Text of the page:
3 ways Singapore's urban farms are improving food security

By Clarisa Diaz7 April 2021 Singapore

Urban farming is an excellent way to use space for agriculture. (Image: Reuters/Loriene Perera)Urban farming is an excellent way to use space for agriculture. (Image: Reuters/Loriene Perera)

Securing food during a crisis and preserving land for a livable climate is changing the focus of farming from rural areas to cities. At the forefront of this shift is Singapore, a city-sized country that aims to produce 30% of its own food by 2030. But with 90% of Singapore’s food coming from abroad, the challenge is a tall order. The plan calls for everyone in the city to grow what they can, with government grants going to those who can use technology to yield greater amounts.

“This target took into consideration the land available for agri-food production and the potential advances in technologies and innovation,” said Goh Wee Hou, the director of the Food Supply Strategies Department at the Singapore Food Agency. “Local food production currently accounts for less than 10% of our nutritional needs.”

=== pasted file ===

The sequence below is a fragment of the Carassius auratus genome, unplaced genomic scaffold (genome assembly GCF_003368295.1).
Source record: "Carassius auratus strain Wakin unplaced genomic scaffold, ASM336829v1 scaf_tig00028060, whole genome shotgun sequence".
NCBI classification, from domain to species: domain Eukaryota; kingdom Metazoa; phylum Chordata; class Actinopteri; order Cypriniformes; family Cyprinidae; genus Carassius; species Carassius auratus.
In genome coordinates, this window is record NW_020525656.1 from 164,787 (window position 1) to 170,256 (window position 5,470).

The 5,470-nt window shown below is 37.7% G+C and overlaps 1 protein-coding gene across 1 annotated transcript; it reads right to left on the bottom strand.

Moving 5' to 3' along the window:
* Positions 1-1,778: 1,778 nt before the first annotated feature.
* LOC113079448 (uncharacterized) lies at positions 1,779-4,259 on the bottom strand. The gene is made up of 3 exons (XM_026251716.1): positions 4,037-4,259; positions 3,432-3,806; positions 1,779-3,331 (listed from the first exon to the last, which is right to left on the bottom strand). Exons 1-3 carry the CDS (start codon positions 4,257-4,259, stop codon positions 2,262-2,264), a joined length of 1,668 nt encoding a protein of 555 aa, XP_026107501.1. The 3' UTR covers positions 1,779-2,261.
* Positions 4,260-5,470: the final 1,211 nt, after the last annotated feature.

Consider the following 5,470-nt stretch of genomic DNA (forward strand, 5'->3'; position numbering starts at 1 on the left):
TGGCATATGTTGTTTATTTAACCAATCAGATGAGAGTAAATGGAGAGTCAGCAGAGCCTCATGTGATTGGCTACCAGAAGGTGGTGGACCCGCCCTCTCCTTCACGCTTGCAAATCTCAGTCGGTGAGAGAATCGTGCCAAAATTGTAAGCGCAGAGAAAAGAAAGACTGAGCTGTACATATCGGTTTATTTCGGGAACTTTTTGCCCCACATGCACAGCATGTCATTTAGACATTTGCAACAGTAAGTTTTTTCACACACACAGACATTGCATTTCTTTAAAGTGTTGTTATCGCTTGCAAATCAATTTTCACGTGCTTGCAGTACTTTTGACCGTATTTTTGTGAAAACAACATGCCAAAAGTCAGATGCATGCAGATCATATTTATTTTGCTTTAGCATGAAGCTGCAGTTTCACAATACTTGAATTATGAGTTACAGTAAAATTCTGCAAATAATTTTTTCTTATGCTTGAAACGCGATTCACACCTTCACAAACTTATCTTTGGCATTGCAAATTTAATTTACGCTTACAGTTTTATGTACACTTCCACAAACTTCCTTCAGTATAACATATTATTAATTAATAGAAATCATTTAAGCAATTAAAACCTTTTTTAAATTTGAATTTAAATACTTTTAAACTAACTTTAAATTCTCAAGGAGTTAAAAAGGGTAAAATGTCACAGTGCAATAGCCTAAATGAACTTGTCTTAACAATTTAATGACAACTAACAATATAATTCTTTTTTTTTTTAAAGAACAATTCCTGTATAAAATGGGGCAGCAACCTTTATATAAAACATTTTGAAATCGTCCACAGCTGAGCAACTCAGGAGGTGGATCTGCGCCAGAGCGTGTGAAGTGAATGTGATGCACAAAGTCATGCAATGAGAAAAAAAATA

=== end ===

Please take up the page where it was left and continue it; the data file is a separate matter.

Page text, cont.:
The food items with potential for increased domestic production include vegetables, eggs, and fish. According to the Singapore Food Agency, these three types of goods are commonly consumed but are perishable and more susceptible to supply disruptions. Alternative proteins such as plant-based and lab-grown meats could also contribute to the “30 by 30” goal. In 2020, there were 238 licensed farms in Singapore.

Read the full article on the World Economic Forum website.